The sensational defeat of Virginia congressman Eric Cantor is bad news for immigration reform.

Or maybe not.

The loss also likely elevates Congressman Kevin McCarthy from California to the No 2 position. He is currently the majority whip and represents a central California district where pro-immigrant issues, such as the need for immigrant labor among the huge farming concerns, are critical.

His district is 35 percent Latino and he is on record as favoring a version of immigration reform.

He is fourth generation Californian from Bakersfield, where, he boasts, his Irish ancestor “Jeremiah McCarthy’s original house still stands.”

Speaking of his overall position on immigration he stated, "The principles aren't combined, written out yet, but in my personal belief I think it'll go with legal status that will allow you to work and pay your taxes," McCarthy told KBFX.

"But if you want to become a citizen, you'll have to go through the path. There won't be amnesty inside it."

As a much younger man than current speaker John Boehner (he is 48), and with a much better relationship with Boehner than Cantor had he could effectively become the speaker in waiting.

Internal polls allegedly had the Speaker in Waiting 30 points or so ahead and the only public poll had him leading by a dozen.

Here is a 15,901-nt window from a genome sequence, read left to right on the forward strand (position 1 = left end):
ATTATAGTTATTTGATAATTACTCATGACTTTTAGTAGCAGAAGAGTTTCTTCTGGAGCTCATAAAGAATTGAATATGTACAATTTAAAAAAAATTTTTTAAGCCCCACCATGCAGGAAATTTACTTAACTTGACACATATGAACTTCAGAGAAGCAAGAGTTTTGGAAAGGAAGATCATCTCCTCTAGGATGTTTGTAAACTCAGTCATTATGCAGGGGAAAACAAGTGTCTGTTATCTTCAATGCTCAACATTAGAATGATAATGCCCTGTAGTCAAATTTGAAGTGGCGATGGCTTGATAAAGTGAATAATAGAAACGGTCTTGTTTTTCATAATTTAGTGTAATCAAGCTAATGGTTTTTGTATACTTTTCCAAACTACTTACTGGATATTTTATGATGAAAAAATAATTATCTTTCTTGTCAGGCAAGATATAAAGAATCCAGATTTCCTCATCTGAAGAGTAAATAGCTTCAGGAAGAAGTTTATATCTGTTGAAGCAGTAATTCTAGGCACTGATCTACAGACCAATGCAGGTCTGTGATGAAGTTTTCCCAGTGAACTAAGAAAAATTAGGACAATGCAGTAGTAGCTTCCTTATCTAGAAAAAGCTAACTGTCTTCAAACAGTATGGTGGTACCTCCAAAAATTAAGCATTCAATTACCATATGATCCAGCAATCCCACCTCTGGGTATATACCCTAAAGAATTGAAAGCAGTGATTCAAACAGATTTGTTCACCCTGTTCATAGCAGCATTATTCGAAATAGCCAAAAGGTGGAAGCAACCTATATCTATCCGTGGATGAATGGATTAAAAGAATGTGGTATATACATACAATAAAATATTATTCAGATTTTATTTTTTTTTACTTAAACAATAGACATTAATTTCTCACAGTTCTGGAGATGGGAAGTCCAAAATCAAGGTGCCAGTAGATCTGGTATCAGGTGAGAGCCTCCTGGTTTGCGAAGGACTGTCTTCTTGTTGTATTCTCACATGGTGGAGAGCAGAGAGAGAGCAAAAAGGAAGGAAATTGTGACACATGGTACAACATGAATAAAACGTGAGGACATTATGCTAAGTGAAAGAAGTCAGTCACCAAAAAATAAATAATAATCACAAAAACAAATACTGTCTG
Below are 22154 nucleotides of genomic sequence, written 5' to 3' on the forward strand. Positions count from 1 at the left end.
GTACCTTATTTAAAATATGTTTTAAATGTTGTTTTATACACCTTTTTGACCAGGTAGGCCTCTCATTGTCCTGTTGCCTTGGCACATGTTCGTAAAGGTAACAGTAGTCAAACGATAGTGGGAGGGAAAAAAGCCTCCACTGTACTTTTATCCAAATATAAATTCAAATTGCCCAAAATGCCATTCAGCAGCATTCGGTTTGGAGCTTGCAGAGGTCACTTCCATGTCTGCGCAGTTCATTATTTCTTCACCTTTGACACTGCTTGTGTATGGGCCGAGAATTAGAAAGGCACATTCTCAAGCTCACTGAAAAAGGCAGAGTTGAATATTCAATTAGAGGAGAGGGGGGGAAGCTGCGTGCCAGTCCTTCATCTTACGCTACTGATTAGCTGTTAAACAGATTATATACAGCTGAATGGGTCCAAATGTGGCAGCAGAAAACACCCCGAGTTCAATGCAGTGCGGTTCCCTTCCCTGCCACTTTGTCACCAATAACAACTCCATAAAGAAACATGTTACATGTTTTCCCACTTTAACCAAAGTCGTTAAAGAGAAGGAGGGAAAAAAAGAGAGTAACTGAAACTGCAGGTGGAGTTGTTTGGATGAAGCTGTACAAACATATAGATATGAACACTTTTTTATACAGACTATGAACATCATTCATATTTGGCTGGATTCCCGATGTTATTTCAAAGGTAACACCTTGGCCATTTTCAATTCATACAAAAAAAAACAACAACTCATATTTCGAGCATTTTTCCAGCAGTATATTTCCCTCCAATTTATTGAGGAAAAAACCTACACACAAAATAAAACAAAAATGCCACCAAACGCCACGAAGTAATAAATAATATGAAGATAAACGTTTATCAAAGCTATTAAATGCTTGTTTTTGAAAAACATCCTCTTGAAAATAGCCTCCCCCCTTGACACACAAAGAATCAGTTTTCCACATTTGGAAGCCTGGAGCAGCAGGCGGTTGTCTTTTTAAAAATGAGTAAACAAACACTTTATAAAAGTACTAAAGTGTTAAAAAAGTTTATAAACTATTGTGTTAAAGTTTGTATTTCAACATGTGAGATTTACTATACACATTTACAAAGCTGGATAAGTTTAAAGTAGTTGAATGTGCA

Anti-immigrant politicians such as Congressman Steve King of Iowa were last night gleefully tweeting that Cantor’s immigration stance, which casts him as a moderate among Republicans, had cost him.

“Resounding rejection for amnesty and victory for rule of law,” King tweeted.

But immigration opposition by his opponent David Brat (wonderful name) a college lecturer was not the only factor at play.

If immigration was the national hot button issue then how did Senator Lindsey Graham from the far more conservative state of South Carolina manage to breeze to victory in a hotly contested GOP primary?

Graham is far more identified with immigration than Cantor, who had flooded his congressional district with anti-immigration literature.

What seemed to have done for Cantor was his absence from his home district and failure to tend to the grassroots.

As a high profile Republican it seems Cantor was everywhere except in his district, flying nationwide for fundraisers and keeping up a relentless schedule on the national stage.

That in the end may have doomed him rather than any immigration policy issue.